Following his election in December last year, Mauricio Macri swiftly brought an end to the leftist and populist policies of the former government under Cristina Fernández de Kirchner, moving ahead with reforms aimed at bringing back investment and repositioning Argentina on the global stage.
As only a relative newcomer to politics, 56-year-old engineer Mauricio Macri last December pulled off a surprise win in Argentina’s presidential elections, and with it brought to an end 12 years of “Kirchnerismo”, the political movement named after the late President Nestor Kirchner and his wife and successor in office, Cristina.
He did it – beating off Ms. Fernández de Kirchner’s chosen successor Daniel Scioli in the process – by uniting behind him all those who wanted a dramatic shift from Kirchnerismo, during which its three terms in power managed to isolate Argentina from the world, cut it off from the global economy and empty its treasury.
In a presidential campaign built on the premise of change, Mr Macri – an experienced businessman who was making deals with the likes of Donald Trump when he was just 24 years old – vowed that swift and radical economic transformations would have to be implemented to win back market confidence.
The first big alteration came by actually winning the election itself: his center-right party’s victory in December ended a reign of 70 years by Peronist governments.
“We made possible what was really impossible. At some moment, the Argentinean people decided to change and move forward, and lose the ties with our past and to better our future,” Mr Macri told the Washington Post of the triumph in February.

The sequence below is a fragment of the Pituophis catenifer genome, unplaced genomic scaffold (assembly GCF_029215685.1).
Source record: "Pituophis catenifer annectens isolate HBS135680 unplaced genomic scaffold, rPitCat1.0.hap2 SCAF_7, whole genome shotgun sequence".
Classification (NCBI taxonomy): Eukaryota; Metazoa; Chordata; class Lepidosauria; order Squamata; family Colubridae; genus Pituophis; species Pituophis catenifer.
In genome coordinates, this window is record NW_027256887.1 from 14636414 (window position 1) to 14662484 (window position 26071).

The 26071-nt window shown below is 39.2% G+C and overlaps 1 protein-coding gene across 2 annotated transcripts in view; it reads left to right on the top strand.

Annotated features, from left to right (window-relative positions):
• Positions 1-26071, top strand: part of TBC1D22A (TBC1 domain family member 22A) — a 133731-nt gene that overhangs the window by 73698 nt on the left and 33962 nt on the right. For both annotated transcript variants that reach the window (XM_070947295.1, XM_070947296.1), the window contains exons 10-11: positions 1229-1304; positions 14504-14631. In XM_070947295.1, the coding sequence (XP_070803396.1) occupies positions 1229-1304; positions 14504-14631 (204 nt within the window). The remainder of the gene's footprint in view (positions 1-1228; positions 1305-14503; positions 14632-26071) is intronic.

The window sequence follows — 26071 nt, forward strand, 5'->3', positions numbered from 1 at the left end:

Now, as Mr Macri approaches one full year as president, he can undeniably say that he’s living up to many of his promises. Indeed, few countries have so dramatically snubbed international investors only to win them back again as effectively as Argentina is doing under Mr. Macri.
During his first 100 days in office, he went about clearly diverging from his predecessor’s methods, swiftly moving away from the populism that characterized the previous government and carrying out a string of major economic and political measures to bring his country back into the good books of international markets.
First and foremost, he quickly sought to end a 15-year-long dispute with US creditors that began after the country defaulted on its debt in 2001. After only four months into his term in April, he did just that, striking a $4.65 billion agreement after a weekend of marathon negotiations, effectively drawing to a close the long-running saga with creditors led by US hedge fund Elliott Management. The deal was made possible by a “course-correction for Argentina that was nothing short of heroic”, proclaimed US attorney Daniel Pollack, who was appointed to find a solution to the legal action brought by investors.
President Macri has also addressed key structural issues, such as the lifting of currency controls and the reduction of administrative restrictions to international trade with the intention of attracting investment flows that will make Argentina globally competitive again. Mr Macri’s immediate pro-market stance was welcomed in the World Economic Forum back in January, where he was the first Argentine president in 12 years to speak at the event’s most prominent meeting of global investors.
While plainly distancing himself and the country from South America’s leftist bloc, old allies of former President Cristina Fernández, and at the same time actively seeking a thaw in relations with Western capitals in order to seek new investment, Mr Macri’s World Economic Forum appearance was quickly followed by the visits to Argentina of French President Francois Hollande, Italian Prime Minister Matteo Renzi, and most symbolically, US President Barack Obama.